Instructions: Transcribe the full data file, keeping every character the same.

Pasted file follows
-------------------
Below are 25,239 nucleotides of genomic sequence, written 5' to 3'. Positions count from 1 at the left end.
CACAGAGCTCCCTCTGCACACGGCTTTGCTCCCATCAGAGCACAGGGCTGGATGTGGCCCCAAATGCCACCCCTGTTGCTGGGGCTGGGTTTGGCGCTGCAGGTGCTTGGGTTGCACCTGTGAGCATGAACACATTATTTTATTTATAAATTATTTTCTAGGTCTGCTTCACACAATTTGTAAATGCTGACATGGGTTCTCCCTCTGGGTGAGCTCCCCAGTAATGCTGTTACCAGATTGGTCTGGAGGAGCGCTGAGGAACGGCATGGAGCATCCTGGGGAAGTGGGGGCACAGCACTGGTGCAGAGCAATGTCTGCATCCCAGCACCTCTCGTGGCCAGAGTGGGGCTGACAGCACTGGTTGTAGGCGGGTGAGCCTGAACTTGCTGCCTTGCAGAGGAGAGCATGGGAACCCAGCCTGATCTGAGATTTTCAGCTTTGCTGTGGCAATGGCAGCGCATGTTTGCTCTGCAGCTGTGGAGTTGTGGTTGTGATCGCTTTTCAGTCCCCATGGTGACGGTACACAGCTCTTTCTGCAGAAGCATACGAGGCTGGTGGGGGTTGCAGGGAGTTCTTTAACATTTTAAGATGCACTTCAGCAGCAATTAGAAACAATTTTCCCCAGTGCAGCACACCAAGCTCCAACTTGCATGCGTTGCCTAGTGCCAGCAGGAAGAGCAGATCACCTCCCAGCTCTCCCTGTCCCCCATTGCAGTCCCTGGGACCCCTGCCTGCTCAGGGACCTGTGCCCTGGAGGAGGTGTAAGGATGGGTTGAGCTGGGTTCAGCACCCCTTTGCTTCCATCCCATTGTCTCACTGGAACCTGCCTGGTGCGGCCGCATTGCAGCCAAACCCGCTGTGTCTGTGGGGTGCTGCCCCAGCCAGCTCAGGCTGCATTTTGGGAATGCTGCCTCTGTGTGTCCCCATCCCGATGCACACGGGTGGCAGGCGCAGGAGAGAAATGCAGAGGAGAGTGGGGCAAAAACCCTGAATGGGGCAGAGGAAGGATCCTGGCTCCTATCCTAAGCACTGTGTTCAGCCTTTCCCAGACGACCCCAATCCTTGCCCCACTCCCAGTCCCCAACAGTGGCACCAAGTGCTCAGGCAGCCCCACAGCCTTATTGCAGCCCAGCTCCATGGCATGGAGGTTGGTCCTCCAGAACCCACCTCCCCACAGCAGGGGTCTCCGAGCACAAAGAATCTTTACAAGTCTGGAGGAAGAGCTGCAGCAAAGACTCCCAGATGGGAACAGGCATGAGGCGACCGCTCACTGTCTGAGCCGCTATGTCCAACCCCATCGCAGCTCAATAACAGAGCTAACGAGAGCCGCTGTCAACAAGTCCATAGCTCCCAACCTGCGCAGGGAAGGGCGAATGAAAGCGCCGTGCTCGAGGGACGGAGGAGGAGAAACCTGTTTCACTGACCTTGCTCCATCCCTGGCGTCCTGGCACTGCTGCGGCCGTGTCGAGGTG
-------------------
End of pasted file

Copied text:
Below are 25,239 nucleotides of genomic sequence, written 5' to 3'. Positions count from 1 at the left end.
CACAGAGCTCCCTCTGCACACGGCTTTGCTCCCATCAGAGCACAGGGCTGGATGTGGCCCCAAATGCCACCCCTGTTGCTGGGGCTGGGTTTGGCGCTGCAGGTGCTTGGGTTGCACCTGTGAGCATGAACACATTATTTTATTTATAAATTATTTTCTAGGTCTGCTTCACACAATTTGTAAATGCTGACATGGGTTCTCCCTCTGGGTGAGCTCCCCAGTAATGCTGTTACCAGATTGGTCTGGAGGAGCGCTGAGGAACGGCATGGAGCATCCTGGGGAAGTGGGGGCACAGCACTGGTGCAGAGCAATGTCTGCATCCCAGCACCTCTCGTGGCCAGAGTGGGGCTGACAGCACTGGTTGTAGGCGGGTGAGCCTGAACTTGCTGCCTTGCAGAGGAGAGCATGGGAACCCAGCCTGATCTGAGATTTTCAGCTTTGCTGTGGCAATGGCAGCGCATGTTTGCTCTGCAGCTGTGGAGTTGTGGTTGTGATCGCTTTTCAGTCCCCATGGTGACGGTACACAGCTCTTTCTGCAGAAGCATACGAGGCTGGTGGGGGTTGCAGGGAGTTCTTTAACATTTTAAGATGCACTTCAGCAGCAATTAGAAACAATTTTCCCCAGTGCAGCACACCAAGCTCCAACTTGCATGCGTTGCCTAGTGCCAGCAGGAAGAGCAGATCACCTCCCAGCTCTCCCTGTCCCCCATTGCAGTCCCTGGGACCCCTGCCTGCTCAGGGACCTGTGCCCTGGAGGAGGTGTAAGGATGGGTTGAGCTGGGTTCAGCACCCCTTTGCTTCCATCCCATTGTCTCACTGGAACCTGCCTGGTGCGGCCGCATTGCAGCCAAACCCGCTGTGTCTGTGGGGTGCTGCCCCAGCCAGCTCAGGCTGCATTTTGGGAATGCTGCCTCTGTGTGTCCCCATCCCGATGCACACGGGTGGCAGGCGCAGGAGAGAAATGCAGAGGAGAGTGGGGCAAAAACCCTGAATGGGGCAGAGGAAGGATCCTGGCTCCTATCCTAAGCACTGTGTTCAGCCTTTCCCAGACGACCCCAATCCTTGCCCCACTCCCAGTCCCCAACAGTGGCACCAAGTGCTCAGGCAGCCCCACAGCCTTATTGCAGCCCAGCTCCATGGCATGGAGGTTGGTCCTCCAGAACCCACCTCCCCACAGCAGGGGTCTCCGAGCACAAAGAATCTTTACAAGTCTGGAGGAAGAGCTGCAGCAAAGACTCCCAGATGGGAACAGGCATGAGGCGACCGCTCACTGTCTGAGCCGCTATGTCCAACCCCATCGCAGCTCAATAACAGAGCTAACGAGAGCCGCTGTCAACAAGTCCATAGCTCCCAACCTGCGCAGGGAAGGGCGAATGAAAGCGCCGTGCTCGAGGGACGGAGGAGGAGAAACCTGTTTCACTGACCTTGCTCCATCCCTGGCGTCCTGGCACTGCTGCGGCCGTGTCGAGGTG